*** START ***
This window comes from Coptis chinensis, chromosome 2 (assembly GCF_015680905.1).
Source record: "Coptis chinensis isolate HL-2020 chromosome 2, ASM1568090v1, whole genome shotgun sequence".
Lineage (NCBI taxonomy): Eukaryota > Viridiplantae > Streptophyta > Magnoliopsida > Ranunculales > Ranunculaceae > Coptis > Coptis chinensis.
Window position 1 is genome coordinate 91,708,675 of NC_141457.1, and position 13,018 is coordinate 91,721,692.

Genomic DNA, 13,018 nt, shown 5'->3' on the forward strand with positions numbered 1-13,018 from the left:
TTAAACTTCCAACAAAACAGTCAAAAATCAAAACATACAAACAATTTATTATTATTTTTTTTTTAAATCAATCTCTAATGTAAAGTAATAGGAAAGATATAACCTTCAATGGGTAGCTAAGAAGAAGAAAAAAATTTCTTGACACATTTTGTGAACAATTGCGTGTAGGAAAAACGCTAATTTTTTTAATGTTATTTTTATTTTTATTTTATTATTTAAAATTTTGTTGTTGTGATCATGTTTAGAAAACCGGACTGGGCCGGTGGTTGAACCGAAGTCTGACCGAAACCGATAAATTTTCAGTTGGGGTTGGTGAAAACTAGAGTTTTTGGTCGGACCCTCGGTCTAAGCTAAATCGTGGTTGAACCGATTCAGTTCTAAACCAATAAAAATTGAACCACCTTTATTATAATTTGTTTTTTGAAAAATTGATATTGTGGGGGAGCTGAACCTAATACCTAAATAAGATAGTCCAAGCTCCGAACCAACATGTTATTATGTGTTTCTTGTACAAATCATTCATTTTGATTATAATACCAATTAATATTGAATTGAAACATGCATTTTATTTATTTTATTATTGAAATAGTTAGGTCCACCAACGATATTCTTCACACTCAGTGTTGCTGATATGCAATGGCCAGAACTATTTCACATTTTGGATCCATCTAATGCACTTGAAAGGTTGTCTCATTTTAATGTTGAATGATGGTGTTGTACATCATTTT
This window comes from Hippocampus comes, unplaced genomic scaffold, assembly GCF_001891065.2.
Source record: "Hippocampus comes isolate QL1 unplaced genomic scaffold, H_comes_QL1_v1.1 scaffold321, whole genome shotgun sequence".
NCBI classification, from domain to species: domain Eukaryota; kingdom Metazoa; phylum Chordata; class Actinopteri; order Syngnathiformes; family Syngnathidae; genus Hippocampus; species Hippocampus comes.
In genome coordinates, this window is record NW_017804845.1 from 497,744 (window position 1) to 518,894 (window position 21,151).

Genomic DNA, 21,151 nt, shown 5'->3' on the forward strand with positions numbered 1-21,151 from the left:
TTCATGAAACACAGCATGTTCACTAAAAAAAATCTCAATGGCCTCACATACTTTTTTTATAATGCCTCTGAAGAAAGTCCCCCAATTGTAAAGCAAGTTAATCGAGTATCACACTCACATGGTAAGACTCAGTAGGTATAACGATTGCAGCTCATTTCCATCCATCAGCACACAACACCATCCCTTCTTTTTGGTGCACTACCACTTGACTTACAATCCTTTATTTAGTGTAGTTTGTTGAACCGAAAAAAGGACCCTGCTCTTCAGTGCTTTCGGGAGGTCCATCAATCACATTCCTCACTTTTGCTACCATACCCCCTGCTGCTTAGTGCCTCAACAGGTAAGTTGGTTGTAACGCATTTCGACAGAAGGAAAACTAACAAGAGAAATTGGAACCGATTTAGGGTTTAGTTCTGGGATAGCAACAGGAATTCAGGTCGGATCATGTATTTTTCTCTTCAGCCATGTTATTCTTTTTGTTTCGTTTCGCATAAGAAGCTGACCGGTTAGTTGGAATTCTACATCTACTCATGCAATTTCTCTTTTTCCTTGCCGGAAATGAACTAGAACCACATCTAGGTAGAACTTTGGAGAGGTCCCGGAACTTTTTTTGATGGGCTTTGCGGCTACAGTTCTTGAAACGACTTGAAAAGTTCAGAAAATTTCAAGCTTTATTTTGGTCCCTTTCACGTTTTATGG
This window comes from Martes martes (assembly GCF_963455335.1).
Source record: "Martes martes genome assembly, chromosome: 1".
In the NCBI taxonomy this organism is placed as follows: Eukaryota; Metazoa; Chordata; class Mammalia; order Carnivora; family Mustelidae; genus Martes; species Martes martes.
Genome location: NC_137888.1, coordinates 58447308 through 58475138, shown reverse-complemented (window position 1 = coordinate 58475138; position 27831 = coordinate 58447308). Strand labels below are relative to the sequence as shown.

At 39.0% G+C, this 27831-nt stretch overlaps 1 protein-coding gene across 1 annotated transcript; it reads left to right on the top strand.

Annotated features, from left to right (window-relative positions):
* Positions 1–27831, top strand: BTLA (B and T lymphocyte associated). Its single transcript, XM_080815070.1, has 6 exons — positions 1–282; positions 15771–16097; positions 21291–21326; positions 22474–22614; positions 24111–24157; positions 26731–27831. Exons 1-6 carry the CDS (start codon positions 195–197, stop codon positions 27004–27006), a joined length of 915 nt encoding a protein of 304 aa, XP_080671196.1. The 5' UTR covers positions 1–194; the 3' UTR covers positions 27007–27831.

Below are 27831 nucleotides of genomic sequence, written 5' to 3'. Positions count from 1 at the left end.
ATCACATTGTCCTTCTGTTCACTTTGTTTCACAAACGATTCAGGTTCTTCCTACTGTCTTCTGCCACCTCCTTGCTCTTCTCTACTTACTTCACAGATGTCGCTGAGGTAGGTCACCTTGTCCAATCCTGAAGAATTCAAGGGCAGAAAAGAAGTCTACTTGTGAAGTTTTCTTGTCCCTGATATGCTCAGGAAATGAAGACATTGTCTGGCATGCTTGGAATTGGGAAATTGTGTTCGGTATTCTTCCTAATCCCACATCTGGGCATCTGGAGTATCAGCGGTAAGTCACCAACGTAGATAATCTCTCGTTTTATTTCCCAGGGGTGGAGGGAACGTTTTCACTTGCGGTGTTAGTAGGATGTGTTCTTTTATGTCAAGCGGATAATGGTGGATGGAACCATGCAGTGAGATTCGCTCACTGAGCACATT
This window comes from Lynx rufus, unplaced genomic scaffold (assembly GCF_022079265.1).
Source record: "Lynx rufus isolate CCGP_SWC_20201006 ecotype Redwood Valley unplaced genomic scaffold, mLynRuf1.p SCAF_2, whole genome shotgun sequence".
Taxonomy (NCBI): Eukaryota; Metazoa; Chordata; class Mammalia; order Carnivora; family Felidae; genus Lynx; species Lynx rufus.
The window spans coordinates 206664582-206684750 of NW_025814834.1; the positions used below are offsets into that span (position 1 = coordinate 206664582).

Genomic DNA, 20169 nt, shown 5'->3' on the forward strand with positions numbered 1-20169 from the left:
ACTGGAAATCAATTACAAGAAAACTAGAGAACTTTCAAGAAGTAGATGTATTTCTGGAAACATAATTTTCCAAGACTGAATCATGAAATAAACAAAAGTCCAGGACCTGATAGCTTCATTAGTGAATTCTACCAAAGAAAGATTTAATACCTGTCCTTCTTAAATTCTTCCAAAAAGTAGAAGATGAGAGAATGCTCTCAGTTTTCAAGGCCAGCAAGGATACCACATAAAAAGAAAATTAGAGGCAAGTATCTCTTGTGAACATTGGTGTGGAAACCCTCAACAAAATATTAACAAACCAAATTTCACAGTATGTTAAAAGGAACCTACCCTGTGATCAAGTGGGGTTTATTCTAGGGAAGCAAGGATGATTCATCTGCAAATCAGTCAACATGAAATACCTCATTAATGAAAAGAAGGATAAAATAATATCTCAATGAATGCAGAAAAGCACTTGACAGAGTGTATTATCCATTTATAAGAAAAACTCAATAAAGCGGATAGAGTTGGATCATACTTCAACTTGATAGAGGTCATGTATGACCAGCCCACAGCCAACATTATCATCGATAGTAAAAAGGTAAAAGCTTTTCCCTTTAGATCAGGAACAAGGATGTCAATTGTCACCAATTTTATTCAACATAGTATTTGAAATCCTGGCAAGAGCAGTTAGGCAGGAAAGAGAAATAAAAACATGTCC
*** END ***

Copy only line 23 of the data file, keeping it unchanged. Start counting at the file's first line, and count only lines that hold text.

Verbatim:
Source record: "Lynx rufus isolate CCGP_SWC_20201006 ecotype Redwood Valley unplaced genomic scaffold, mLynRuf1.p SCAF_2, whole genome shotgun sequence".